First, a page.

Bridging the Gap Between Theory and Practice: Astronomical Instruments - Library Exhibitions - Conclusion

Toke Knudsen (State University of New York at Oneonta)

Library Exhibitions

The course and the construction of the instruments in Fall 2010 attracted some attention on campus, and some of the instruments (the three sundials and the successful armillary sphere) were put on display in an exhibition at SUNY Oneonta's Milne Library together with books on astronomy. The exhibition was on display from February 3, 2011 to March 27, 2011.

Similarly, an exhibition of two instruments (the quadrant and the sextant) was put up at Milne Library following the Fall 2014 course. The exhibition was on display from April 3, 2015 to May 1, 2015.

In 2011, three of the students from the class wrote the text accompanying the featured astronomical instruments, while I wrote the general description of the course and its instrument design phase, which was printed on an exhibition poster. In 2015, two students from the class wrote the descriptions of the two instruments on display, while I again wrote a general description.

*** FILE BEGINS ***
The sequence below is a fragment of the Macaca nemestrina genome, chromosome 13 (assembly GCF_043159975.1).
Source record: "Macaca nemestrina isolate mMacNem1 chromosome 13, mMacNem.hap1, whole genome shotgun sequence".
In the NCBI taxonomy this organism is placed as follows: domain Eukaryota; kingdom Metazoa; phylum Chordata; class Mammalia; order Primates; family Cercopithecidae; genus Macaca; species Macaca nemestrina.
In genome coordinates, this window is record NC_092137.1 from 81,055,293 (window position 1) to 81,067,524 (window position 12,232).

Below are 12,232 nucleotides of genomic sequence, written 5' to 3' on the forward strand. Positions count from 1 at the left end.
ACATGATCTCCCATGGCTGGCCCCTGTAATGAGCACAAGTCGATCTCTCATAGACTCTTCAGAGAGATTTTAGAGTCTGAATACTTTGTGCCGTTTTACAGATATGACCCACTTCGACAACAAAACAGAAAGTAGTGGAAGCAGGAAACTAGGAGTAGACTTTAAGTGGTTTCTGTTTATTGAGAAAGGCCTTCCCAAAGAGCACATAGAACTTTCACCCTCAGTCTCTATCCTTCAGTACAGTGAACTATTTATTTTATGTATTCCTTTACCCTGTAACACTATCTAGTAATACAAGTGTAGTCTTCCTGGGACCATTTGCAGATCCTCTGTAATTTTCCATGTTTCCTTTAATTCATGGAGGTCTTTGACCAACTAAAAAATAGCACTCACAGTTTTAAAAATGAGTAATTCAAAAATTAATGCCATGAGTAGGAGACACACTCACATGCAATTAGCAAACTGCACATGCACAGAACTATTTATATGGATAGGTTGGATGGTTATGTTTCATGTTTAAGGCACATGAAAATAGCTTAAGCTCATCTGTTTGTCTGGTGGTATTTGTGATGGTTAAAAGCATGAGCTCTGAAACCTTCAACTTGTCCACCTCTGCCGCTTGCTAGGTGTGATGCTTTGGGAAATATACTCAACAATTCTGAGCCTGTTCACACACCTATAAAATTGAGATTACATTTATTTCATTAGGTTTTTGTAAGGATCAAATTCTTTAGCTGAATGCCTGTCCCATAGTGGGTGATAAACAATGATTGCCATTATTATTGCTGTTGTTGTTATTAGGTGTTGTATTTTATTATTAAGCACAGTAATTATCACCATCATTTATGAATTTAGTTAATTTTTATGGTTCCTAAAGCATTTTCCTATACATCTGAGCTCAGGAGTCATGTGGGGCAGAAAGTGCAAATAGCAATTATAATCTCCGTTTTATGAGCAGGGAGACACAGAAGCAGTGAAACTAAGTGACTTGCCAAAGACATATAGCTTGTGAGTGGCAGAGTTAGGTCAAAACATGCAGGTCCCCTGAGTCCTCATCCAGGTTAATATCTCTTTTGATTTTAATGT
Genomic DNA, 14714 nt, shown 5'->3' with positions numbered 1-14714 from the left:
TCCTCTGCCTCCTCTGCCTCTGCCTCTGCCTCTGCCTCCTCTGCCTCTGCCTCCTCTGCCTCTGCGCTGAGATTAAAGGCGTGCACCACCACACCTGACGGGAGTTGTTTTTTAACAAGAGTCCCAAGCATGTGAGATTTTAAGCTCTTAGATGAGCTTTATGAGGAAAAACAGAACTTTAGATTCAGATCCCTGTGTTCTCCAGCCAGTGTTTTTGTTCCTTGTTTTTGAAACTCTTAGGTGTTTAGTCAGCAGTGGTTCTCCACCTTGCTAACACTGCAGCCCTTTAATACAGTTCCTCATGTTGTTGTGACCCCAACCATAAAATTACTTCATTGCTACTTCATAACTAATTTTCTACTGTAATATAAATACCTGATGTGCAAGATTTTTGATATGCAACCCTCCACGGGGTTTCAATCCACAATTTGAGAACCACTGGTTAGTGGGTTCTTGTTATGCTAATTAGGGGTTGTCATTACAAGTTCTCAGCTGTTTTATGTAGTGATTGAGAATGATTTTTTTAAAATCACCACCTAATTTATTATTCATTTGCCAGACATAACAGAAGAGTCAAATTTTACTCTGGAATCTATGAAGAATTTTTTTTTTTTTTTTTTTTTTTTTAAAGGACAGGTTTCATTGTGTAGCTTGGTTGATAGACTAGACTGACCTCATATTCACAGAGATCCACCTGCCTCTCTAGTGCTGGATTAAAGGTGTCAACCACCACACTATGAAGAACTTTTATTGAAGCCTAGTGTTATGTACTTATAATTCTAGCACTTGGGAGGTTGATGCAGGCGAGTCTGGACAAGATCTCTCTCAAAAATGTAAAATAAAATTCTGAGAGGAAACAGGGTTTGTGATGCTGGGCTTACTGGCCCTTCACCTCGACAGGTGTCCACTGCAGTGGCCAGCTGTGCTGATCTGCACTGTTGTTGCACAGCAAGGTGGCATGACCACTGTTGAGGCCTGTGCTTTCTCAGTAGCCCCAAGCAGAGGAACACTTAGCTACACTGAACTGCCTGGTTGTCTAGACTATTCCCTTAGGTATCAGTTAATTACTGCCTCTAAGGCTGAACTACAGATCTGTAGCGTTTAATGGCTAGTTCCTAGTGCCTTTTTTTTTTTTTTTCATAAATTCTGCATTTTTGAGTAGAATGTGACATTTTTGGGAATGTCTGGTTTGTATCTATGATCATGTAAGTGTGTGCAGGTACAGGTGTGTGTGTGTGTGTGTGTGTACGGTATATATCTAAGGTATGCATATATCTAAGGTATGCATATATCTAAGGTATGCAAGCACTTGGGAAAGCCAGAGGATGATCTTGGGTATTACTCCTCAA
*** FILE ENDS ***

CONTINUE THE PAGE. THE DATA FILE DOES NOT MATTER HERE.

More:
Photos of the 2011 and 2015 exhibitions can be seen in Figures 15 and 16.

Figure 15. Exhibition of astronomical instruments built by Fall 2010 Ancient Mathematical Astronomy class (photograph by Heather Beach, SUNY Oneonta Library)

Figure 16. Exhibition of astronomical instruments built by Fall 2014 Ancient Mathematical Astronomy class (photograph by Toke Knudsen)


Overall, the course was a success. Some students put in more work than others, as is always the case, but all of them expressed to me that the design process had been a valuable experience and that it had increased their appreciation of the course. The hands-on approach energized many of the students and they enjoyed the learning process, whereas similar enthusiasm rarely comes from purely lecture-driven courses. I personally experienced that the students' theoretical understanding of the course was enhanced due to the design process and their many conversations and discussions with Anderson and me. This was helped along by the fact that the pre-Copernican, geocentric model that we worked with in most of the classes permeated the theories of nearly all of the instruments considered in the course. It was an enjoyable and very educational process for all, and several students were excited about taking a specimen home after the course.

Incorporating a design-and-construction component is certainly an approach that I would like to repeat, in future iterations of Ancient Mathematical Astronomy, of course, but also in other courses, such as Introduction to the History of Mathematics, which I teach regularly at SUNY Oneonta. It is furthermore something that I would highly recommend to anyone with an interest in history or in a hands-on approach in the classroom.


I am thankful to Amy Shell-Gellasch, James Evans, and Janet Beery for their help and encouragement in bringing out this article.